Like Psalm 111 before it, Psalm 112 is an acrostic psalm. James Montgomery Boice commented on the similarities between Psalms 111-112: “They are the same length, fall into identical stanzas, and even have identical or similar phrases occurring at the same places in each. Both are precise acrostics; that is, they have twenty-two lines each of which begins with a successive letter of the Hebrew alphabet.”
Charles Spurgeon wrote this regarding the connection between Psalms 111 and 112: “It bears the same relation to the preceding which the moon does to the sun; for, while the first declares the glory of God, the second speaks of the reflection of the divine brightness in men born from above.”
A. The blessed man and his family.
1. (1) The blessed life of the man who fears the LORD.
Praise the LORD!
Blessed is the man who fears the LORD,
Who delights greatly in His commandments.
a. Praise the LORD: Like several others in this section of the psalms, Psalm 112 begins with Hallelujah! This was both the personal praise of the psalmist and an exhortation to others to praise Him.
i. “The Psalm cannot be viewed as the extolling of man, for it commences with ‘Praise ye the Lord;’ and it is intended to give to God all the honour of his grace which is manifested in the sons of God.” (Spurgeon)
b. Blessed is the man who fears the LORD: Psalms 111-112 may have been composed together; they are certainly set together in the collection on purpose. Psalm 111 ended with the idea that the fear of the LORD is the beginning of wisdom; now the psalmist explains the blessedness of the one who does fear the LORD.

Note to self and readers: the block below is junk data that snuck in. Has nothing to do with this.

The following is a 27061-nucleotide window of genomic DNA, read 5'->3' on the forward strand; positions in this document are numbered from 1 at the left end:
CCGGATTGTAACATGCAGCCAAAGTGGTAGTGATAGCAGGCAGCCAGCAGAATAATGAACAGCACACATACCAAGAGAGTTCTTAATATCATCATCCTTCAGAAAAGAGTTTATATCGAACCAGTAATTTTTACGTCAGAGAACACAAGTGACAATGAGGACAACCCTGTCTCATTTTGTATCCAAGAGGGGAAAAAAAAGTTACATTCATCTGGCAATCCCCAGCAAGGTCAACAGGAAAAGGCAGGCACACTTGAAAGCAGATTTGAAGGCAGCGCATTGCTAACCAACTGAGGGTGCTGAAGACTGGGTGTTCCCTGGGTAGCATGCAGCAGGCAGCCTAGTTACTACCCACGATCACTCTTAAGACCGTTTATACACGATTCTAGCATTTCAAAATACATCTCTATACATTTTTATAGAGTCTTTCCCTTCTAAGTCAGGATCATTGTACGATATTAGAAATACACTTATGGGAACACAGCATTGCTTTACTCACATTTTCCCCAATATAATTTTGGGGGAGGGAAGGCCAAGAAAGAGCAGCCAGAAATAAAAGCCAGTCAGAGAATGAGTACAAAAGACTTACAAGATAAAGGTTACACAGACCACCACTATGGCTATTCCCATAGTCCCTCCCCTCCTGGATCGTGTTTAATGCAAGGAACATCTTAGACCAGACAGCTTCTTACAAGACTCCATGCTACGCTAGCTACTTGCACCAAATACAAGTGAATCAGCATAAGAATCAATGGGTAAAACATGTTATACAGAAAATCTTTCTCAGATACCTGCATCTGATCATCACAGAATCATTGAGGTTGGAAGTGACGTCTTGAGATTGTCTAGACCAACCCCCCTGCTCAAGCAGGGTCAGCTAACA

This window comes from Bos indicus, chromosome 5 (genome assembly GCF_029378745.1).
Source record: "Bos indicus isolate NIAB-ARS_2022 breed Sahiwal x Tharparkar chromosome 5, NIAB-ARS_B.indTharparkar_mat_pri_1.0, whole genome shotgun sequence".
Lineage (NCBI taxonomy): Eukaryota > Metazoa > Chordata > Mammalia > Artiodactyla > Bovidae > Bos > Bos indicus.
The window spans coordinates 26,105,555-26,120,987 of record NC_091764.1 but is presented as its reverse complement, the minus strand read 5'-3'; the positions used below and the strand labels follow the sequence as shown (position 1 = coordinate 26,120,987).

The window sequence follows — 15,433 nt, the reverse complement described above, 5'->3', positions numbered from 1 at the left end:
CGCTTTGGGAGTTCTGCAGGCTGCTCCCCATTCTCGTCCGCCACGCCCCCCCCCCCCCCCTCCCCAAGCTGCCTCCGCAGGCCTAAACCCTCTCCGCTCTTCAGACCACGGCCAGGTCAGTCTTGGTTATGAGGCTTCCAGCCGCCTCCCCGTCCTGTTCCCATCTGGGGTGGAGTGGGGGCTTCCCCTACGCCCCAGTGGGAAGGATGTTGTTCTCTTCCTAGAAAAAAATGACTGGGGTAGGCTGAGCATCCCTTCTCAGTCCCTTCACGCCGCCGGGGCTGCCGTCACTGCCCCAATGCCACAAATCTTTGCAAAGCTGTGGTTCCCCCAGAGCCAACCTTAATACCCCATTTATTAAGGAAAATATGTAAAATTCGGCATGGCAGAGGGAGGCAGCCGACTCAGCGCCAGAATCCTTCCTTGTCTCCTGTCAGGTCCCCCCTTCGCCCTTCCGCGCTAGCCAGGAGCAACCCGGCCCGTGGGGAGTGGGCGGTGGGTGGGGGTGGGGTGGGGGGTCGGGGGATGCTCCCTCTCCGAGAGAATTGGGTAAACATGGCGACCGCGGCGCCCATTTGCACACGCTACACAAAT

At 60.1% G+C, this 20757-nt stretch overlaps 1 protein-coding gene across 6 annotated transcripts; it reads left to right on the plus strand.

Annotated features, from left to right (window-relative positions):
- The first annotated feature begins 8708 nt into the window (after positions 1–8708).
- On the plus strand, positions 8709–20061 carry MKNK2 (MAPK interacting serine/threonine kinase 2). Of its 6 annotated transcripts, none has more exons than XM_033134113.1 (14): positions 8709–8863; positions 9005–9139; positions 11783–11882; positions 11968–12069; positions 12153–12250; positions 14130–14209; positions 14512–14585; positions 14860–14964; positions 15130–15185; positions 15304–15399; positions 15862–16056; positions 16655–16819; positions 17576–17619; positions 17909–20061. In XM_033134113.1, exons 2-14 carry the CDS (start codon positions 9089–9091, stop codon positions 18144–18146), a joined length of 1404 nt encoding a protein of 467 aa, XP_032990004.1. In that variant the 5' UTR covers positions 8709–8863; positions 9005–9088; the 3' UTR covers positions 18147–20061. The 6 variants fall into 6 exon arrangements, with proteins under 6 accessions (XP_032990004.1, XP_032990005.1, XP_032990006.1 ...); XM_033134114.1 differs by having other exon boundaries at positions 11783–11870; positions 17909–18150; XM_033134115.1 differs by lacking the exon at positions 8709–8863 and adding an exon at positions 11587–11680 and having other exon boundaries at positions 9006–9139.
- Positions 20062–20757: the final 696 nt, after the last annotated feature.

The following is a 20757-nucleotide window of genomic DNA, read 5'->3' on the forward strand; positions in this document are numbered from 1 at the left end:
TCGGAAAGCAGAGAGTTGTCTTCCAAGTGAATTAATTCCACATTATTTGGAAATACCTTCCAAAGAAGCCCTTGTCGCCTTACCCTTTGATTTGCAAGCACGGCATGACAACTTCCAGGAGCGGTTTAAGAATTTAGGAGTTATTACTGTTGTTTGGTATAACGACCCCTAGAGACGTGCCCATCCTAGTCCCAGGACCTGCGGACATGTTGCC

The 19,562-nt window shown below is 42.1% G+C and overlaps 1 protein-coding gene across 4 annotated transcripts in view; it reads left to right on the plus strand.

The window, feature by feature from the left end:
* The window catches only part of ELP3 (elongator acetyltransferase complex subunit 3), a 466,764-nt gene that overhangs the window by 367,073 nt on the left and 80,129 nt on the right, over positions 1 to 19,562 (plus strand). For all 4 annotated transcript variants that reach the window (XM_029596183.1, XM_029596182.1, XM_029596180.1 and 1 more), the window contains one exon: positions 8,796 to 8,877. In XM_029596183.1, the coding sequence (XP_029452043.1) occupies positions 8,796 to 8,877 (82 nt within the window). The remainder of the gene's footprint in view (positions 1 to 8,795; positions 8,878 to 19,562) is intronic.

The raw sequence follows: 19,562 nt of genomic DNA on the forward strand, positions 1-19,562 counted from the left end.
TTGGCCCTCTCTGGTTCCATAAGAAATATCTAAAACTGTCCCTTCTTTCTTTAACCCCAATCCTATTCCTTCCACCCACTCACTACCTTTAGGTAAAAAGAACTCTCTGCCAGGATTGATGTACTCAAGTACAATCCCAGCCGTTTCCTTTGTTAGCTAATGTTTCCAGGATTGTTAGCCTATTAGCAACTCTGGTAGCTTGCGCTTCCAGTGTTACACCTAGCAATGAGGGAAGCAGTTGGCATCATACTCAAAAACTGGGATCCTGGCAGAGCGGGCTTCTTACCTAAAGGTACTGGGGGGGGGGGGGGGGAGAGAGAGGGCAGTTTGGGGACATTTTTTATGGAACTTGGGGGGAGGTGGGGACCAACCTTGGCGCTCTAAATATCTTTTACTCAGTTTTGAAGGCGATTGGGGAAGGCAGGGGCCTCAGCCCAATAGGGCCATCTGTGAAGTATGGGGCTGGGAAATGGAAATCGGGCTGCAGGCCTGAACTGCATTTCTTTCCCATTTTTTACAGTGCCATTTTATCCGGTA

i. “The fear the Bible is talking about is best described as a profound reverence; that is, we are to revere God, or stand in awe of him.” (Boice)
c. Who delights greatly in His commandments: This blessed one does not fear God in a sense of misery and reluctant obligation. This psalm speaks of one who delights greatly in God’s commandments.
i. “There is a deliberate echo of the previous psalm here. Psalm 111:2 spoke of delight in God’s works. In Psalm 112:1 we are told that God’s people also delight in God’s words (commands).” (Boice)
ii. “To this man God’s word is as fascinating as are his works to the naturalist; and the term used for it, his commandments, implies that his interest is practical. What grips him is God’s will and call.” (Kidner)
iii. “The man who duly ‘feareth God,’ is delivered from every other fear; the man who ‘delighteth in God’s commandments,’ is freed from every inordinate desire of earthly things.” (Horne)
iv. “It is not enough to fear God, we must also love him: fear will deter us from evil; love will lead us to obedience.” (Clarke)
v. Think of the great measure of blessedness upon Jesus. No one revered God the Father as Jesus did; no one delighted in the Father’s commandments as much as Jesus did.
2. (2-3) The household of the blessed man.
His descendants will be mighty on earth;
The generation of the upright will be blessed.
Wealth and riches will be in his house,
And his righteousness endures forever.
a. His descendants will be mighty on earth: The one who fears the LORD and delights greatly in His commandments (Psalm 112:1) has God’s blessing on his family. The psalmist pronounced blessing on the descendants of this man, the one who is upright.
i. “‘Mighty’ here means being of recognized stature or standing rather than being physically strong.” (Boice)